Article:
Original article link: https://www.on-running.com/en-ca/articles/trail-running-for-beginners
Trail running is on the rise. Since people started running, the great outdoors has always called to us over the monotony of trudging on the treadmill. But with so much attention now placed on the world of trail running, starting out on the most natural kind of run there is can be intimidating, which is why we’re bringing you this handy guide to starting out with trail running.
Straight off, there are a few details to iron out. Trail running isn’t just heading for the hills and running through the local paths you might run in a cross country event (more of which you can find out about here if that’s your goal ). True trail running – the kind we’ll be talking about here – gets you out and away from the modern world. Deep forests. Mountain tracks. Scenery that needs to be seen to be believed. This is the trail running that often lasts for more than an hour and can have you alone in nature with nothing but your thoughts and what you’ve brought with you. That’s the trail running we mean.
Before You Begin
The weather’s looking good and you’re feeling great. You’ve decided to head out on a proper trail run to enjoy the beauty of nature and at the same time, challenge yourself. Fantastic. Here are a few things to think about before you take that first step out onto the trail.
Picking the Right Route
So where are you going to go? Aside from the multitude of trail running sites and blogs (that may not cover your area), hiking blogs (of which there are a lot more online) can be a hugely useful tool to help you know where the best secluded routes can be. If you know where you want to end up – such as a key mountain or waterfall to pass on your trail run, you can also plug those in to your search engine to see the best way to get there on foot. Of course remember you also have to make it back to where you begin, so also keep that in the back of your mind.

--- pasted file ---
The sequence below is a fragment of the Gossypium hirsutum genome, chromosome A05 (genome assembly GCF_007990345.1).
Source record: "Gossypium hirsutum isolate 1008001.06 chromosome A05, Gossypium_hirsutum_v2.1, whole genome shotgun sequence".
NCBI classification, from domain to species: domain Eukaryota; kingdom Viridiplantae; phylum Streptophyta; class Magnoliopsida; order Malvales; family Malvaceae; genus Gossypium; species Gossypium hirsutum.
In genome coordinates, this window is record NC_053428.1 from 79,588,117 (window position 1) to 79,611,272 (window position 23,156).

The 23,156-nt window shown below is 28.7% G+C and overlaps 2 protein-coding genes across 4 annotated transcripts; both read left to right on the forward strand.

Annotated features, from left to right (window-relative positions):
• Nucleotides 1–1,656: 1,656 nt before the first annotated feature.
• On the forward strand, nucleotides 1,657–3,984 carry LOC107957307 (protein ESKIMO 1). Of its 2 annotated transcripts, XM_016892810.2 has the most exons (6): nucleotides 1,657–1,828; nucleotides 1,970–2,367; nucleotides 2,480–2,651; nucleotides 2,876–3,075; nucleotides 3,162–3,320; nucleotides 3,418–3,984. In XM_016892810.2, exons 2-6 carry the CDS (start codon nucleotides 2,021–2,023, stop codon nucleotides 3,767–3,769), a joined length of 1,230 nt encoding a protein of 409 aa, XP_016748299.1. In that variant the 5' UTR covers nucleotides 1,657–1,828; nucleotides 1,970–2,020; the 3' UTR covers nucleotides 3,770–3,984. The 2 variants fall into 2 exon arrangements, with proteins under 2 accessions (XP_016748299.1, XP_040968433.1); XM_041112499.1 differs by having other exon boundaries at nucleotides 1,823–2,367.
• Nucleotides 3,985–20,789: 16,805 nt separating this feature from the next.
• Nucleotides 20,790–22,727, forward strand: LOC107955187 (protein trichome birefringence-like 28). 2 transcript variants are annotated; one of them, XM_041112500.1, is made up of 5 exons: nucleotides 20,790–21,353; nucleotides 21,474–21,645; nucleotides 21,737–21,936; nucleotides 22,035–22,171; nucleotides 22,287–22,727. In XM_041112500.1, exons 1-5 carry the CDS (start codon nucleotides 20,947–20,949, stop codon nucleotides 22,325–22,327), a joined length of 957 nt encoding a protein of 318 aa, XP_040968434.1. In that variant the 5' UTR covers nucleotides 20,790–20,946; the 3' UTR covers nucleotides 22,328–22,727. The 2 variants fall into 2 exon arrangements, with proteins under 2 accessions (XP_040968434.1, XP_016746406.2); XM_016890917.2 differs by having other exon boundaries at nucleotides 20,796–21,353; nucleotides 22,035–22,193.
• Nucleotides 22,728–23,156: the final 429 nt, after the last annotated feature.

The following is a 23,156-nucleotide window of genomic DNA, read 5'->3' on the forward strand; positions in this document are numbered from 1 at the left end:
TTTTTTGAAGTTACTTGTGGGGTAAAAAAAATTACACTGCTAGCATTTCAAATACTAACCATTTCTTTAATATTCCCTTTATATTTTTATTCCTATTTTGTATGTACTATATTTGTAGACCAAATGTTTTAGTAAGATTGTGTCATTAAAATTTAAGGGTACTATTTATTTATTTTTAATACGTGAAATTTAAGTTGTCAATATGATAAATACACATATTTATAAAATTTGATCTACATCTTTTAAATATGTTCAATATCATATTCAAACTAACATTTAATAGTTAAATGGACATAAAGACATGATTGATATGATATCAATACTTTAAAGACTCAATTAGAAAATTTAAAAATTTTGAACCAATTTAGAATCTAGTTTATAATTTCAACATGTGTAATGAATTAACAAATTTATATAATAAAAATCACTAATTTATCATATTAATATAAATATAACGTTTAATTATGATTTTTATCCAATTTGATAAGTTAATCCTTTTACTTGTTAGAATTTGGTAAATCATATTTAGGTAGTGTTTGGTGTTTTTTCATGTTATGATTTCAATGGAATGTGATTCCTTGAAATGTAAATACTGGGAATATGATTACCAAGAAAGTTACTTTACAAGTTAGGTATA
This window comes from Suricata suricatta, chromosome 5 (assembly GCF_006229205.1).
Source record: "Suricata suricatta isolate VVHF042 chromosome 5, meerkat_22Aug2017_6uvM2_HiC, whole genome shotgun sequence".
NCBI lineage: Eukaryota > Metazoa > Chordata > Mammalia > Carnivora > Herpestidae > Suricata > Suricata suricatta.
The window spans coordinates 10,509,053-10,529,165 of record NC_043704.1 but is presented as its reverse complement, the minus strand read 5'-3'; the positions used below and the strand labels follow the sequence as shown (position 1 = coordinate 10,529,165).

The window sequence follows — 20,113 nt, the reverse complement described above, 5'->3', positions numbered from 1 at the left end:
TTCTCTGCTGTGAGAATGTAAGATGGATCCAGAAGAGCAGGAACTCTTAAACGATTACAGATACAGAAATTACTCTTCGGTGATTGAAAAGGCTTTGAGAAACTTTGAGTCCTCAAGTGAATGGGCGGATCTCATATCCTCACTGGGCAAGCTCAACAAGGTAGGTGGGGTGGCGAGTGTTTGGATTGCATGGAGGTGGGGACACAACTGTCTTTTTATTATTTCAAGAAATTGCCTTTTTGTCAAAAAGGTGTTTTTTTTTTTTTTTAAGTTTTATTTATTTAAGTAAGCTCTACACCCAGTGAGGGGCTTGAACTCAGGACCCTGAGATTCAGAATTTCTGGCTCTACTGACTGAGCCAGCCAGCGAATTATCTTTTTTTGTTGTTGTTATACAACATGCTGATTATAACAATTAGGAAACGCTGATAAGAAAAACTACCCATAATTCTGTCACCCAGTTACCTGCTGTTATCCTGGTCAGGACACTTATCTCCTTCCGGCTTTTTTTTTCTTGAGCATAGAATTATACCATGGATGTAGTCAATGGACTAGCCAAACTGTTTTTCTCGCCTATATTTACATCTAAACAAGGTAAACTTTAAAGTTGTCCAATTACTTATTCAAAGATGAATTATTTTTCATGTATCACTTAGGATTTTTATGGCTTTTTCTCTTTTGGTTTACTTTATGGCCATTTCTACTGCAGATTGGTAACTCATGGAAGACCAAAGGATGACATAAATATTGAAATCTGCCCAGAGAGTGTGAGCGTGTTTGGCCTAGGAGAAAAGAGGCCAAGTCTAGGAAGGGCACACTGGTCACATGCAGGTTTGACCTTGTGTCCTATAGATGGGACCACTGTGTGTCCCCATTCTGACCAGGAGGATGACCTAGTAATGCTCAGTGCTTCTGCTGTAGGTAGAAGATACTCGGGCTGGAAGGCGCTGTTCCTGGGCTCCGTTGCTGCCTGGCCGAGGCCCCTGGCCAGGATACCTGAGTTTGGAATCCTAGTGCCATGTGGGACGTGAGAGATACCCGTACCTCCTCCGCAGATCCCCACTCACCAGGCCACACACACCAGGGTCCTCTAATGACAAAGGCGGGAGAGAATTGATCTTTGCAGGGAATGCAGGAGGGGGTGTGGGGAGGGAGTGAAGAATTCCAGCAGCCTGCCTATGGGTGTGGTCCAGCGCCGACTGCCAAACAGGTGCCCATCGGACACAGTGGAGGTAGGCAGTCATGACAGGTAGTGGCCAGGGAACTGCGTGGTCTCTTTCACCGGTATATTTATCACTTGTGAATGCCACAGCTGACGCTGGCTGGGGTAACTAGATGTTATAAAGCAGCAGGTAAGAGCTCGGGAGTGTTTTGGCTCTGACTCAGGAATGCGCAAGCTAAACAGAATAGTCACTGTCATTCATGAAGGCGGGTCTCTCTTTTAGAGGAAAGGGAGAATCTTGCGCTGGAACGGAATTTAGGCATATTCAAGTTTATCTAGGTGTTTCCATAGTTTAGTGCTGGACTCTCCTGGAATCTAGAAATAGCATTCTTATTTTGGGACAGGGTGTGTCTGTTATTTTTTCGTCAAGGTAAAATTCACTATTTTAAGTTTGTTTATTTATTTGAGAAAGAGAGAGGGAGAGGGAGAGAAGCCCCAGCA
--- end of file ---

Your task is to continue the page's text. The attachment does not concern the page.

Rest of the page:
One more thing to remember when planning where to head out to on your trail run in assessing the elevation, as this can be taxing on your efforts and add to your run time that many route planning maps don’t take in to consideration. Check the elevation along your planned route using online tools, map it out if possible so you know the parts that will require the most effort from you, and then you’re ready to head out on your set route.
Like all specialty sports, there are a few things you should take with you when trail running and a few things that are more “nice to haves”. It all starts with the shoes and clothes. Proper footwear for trail running is a must: shoes that cushion (for the descents), that have grip (for the unstable stones), that feel good (for the prevention of blisters) and that protect (from sharper rocks and roots). Stability is something you should also look for in your trail running shoes, as the uneven ground underfoot can lead to twisted ankles (something you do not want to happen when in the wilderness). For more on this, see our guide to finding the best trail running shoe for you here.
Trail running clothing can be equally important, as you will likely be spending quite some time wearing it all in the elements. Whether you go with long or short sleeves, shorts or pants, technical socks or ankle, much of your clothing choice depends on the weather, but also through the terrain you’ll be running. Even if it’s a bright and sunny day, wind is a factor that can chill you even more than rain, and so windproof clothing is often advised. Likewise, clothing that draws sweat away from the body helps keep you dryer vs. damp clothes that can add extra cold to your body. Of course, if it is raining and you’re heading out, waterproof jackets and pants are recommended for your run, especially in the cold so as not to develop any illnesses. Broken down, common sense comes into it when you’re thinking about trail running, so check the weather and know roughly how long you’ll be gone for so you can dress the right way.